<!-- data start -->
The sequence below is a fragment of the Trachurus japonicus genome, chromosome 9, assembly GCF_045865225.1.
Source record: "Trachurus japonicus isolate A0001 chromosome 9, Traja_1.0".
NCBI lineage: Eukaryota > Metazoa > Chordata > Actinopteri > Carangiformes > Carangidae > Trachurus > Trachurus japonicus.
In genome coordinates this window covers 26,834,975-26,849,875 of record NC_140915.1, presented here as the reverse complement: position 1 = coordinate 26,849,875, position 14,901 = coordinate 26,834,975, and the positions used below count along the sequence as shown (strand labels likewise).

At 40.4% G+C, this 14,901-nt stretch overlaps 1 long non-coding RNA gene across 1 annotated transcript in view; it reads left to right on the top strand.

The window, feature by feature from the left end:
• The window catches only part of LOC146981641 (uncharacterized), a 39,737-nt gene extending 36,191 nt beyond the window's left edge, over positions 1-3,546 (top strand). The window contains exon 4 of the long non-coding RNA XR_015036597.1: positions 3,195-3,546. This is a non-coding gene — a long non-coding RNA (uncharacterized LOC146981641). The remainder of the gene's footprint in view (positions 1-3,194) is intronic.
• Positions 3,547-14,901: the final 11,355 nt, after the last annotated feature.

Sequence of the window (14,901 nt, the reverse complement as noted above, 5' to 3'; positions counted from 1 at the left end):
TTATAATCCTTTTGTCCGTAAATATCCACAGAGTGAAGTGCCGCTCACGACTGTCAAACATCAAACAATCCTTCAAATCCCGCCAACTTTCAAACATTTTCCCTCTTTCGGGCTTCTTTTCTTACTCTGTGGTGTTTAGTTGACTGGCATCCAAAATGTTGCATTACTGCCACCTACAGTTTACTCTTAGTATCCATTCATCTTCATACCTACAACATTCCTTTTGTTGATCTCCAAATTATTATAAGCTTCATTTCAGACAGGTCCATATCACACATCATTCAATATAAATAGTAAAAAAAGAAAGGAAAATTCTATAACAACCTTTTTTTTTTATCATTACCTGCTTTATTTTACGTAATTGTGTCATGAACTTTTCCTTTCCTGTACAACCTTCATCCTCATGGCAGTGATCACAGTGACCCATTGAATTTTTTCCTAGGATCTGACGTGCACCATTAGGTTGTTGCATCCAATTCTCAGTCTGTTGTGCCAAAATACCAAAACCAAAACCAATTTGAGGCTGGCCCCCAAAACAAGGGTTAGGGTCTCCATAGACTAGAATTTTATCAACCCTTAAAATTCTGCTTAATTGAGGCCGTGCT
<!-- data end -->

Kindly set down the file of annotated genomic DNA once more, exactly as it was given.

The sequence below is a fragment of the Trachurus japonicus genome, chromosome 9, assembly GCF_045865225.1.
Source record: "Trachurus japonicus isolate A0001 chromosome 9, Traja_1.0".
NCBI lineage: Eukaryota > Metazoa > Chordata > Actinopteri > Carangiformes > Carangidae > Trachurus > Trachurus japonicus.
In genome coordinates this window covers 26,834,975-26,849,875 of record NC_140915.1, presented here as the reverse complement: position 1 = coordinate 26,849,875, position 14,901 = coordinate 26,834,975, and the positions used below count along the sequence as shown (strand labels likewise).

At 40.4% G+C, this 14,901-nt stretch overlaps 1 long non-coding RNA gene across 1 annotated transcript in view; it reads left to right on the top strand.

The window, feature by feature from the left end:
• The window catches only part of LOC146981641 (uncharacterized), a 39,737-nt gene extending 36,191 nt beyond the window's left edge, over positions 1-3,546 (top strand). The window contains exon 4 of the long non-coding RNA XR_015036597.1: positions 3,195-3,546. This is a non-coding gene — a long non-coding RNA (uncharacterized LOC146981641). The remainder of the gene's footprint in view (positions 1-3,194) is intronic.
• Positions 3,547-14,901: the final 11,355 nt, after the last annotated feature.

Sequence of the window (14,901 nt, the reverse complement as noted above, 5' to 3'; positions counted from 1 at the left end):
TTATAATCCTTTTGTCCGTAAATATCCACAGAGTGAAGTGCCGCTCACGACTGTCAAACATCAAACAATCCTTCAAATCCCGCCAACTTTCAAACATTTTCCCTCTTTCGGGCTTCTTTTCTTACTCTGTGGTGTTTAGTTGACTGGCATCCAAAATGTTGCATTACTGCCACCTACAGTTTACTCTTAGTATCCATTCATCTTCATACCTACAACATTCCTTTTGTTGATCTCCAAATTATTATAAGCTTCATTTCAGACAGGTCCATATCACACATCATTCAATATAAATAGTAAAAAAAGAAAGGAAAATTCTATAACAACCTTTTTTTTTTATCATTACCTGCTTTATTTTACGTAATTGTGTCATGAACTTTTCCTTTCCTGTACAACCTTCATCCTCATGGCAGTGATCACAGTGACCCATTGAATTTTTTCCTAGGATCTGACGTGCACCATTAGGTTGTTGCATCCAATTCTCAGTCTGTTGTGCCAAAATACCAAAACCAAAACCAATTTGAGGCTGGCCCCCAAAACAAGGGTTAGGGTCTCCATAGACTAGAATTTTATCAACCCTTAAAATTCTGCTTAATTGAGGCCGTGCT